News / Vancouver

Pet owners rally to change B.C. rental laws

B.C. Landlords are currently able to discriminate against renters who have pets but advocates want that to change

An advocacy group for pet owners want B.C. to change its rental laws that currently allow landlords to discriminate against renters who have pets.

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An advocacy group for pet owners want B.C. to change its rental laws that currently allow landlords to discriminate against renters who have pets.

Animal advocates are launching a campaign to change B.C.’s renter laws that they say put pet owners at a disadvantage at a time when vacancy rates in cities are at one per cent or lower.

Less than 10 per cent of rental listings in Vancouver are available to people with pets, said Eliot Galan, co-organizer of Pets OK BC. The organization says support for their call to eliminate the ‘no pets’ clause from the Residential Tenancy Act has been swift. Their Facebook group gained 1,000 followers in three days once word got out about the petition in February, according to Galan.

“Anyone who is a renter who has a pet has been affected by this at some point of our their lives,” he said.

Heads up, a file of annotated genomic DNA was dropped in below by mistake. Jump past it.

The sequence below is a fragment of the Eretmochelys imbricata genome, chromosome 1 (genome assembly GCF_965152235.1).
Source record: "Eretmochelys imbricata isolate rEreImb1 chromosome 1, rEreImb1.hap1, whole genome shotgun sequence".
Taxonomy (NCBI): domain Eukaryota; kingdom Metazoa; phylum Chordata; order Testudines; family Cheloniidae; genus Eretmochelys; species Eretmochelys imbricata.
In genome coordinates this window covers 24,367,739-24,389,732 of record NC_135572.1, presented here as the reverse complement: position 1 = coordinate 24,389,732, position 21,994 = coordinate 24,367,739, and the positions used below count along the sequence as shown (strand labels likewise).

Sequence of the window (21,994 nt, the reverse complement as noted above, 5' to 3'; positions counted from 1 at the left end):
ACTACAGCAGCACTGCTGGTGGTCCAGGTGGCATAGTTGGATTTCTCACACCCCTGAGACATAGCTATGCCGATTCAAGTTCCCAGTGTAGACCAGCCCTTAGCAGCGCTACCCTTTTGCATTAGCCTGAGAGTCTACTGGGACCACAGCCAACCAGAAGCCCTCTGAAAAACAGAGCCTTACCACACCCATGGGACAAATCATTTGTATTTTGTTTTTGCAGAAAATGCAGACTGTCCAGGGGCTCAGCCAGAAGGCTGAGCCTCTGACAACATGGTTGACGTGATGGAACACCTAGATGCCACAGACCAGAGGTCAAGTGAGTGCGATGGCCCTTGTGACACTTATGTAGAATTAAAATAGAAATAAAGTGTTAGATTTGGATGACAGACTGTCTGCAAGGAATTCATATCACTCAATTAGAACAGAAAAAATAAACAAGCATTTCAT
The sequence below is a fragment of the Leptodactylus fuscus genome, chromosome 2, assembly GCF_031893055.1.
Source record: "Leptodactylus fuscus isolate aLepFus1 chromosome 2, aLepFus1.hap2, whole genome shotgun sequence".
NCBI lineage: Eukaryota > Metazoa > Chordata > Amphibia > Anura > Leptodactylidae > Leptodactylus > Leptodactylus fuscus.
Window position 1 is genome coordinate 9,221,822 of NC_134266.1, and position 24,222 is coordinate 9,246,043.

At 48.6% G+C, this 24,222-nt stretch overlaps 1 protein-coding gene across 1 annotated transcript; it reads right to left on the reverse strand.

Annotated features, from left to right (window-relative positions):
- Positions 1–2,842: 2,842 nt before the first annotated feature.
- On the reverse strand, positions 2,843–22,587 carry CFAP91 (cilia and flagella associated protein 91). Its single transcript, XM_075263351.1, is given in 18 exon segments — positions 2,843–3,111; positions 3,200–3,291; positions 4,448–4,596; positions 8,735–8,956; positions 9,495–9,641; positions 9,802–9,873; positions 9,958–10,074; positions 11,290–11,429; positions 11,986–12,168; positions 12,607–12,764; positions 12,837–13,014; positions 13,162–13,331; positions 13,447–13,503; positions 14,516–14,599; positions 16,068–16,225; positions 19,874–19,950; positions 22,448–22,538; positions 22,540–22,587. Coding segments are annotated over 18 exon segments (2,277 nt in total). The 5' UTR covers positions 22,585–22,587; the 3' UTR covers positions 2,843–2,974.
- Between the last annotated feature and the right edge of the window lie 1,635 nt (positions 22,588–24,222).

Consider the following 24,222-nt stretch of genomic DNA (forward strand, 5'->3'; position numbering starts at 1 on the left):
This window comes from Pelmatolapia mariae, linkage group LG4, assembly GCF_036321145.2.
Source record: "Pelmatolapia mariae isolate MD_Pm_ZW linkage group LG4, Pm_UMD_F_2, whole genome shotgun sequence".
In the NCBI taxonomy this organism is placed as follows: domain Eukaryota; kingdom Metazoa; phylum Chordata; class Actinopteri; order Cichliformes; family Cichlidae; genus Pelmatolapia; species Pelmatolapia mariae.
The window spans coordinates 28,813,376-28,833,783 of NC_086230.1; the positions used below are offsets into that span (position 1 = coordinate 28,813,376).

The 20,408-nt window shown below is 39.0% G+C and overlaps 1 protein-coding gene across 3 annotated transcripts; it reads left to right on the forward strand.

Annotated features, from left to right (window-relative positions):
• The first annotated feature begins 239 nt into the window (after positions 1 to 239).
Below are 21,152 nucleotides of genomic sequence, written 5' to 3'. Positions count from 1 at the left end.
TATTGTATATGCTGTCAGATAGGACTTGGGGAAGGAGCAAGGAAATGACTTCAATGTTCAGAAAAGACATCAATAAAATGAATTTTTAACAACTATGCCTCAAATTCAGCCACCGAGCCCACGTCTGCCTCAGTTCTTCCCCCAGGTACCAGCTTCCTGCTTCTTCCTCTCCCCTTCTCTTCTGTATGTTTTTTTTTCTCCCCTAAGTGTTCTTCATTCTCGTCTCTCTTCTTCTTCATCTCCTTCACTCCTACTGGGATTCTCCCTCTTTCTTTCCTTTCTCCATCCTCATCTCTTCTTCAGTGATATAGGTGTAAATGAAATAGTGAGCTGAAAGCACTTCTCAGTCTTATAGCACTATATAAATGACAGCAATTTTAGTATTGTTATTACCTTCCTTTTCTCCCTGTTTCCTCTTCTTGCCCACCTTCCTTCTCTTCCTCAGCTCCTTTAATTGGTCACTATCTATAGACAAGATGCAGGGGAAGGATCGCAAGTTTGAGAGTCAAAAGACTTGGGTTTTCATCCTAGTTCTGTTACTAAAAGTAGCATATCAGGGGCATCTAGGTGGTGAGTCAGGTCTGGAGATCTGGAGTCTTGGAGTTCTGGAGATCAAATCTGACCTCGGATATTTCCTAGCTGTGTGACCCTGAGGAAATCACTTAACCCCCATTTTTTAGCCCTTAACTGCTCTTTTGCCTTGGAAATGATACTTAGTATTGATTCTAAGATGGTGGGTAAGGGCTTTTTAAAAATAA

Galan, a Vancouver renter who is also a dog owner, describes the issue as a matter of human rights, because many people consider their pets as family members.

“I’ve had my dog for seven years now and she has saved my life in numerous reasons. I will never give her up.”

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But hundreds of people are forced to give up their pets every year due to housing issues, according to the BC SPCA.

About 1,700 animals were surrendered to the nonprofit as a result of housing problems, according to Amy Morris, policy outreach officer at BC SPCA.

“That boils down to people getting evicted or people not being able to find affordable housing when they move to a different city,” she said.

The BC SPCA wants the government to consider modelling its Residency Tenancy Act after Ontario’s rental laws, which haven’t allowed landlords to discriminate against pet owners for more than 20 years. Those laws still allow landlords to evict a tenant if their pet is causing problems.

“That really targets the irresponsible owner rather than targeting all pet guardians unnecessarily,” said Morris.

A spokesperson for the Ministry Responsible for Housing said the government does not plan to make any changes to the Tenancy Rental Act and pointed out a 2004 legislation change that allowed landlords to charge pet damage deposits in an effort to encourage them to accept pets.

People can find the Pets OK BC petition in pet stores throughout Vancouver and Victoria, as well as on the Pets OK BC website.

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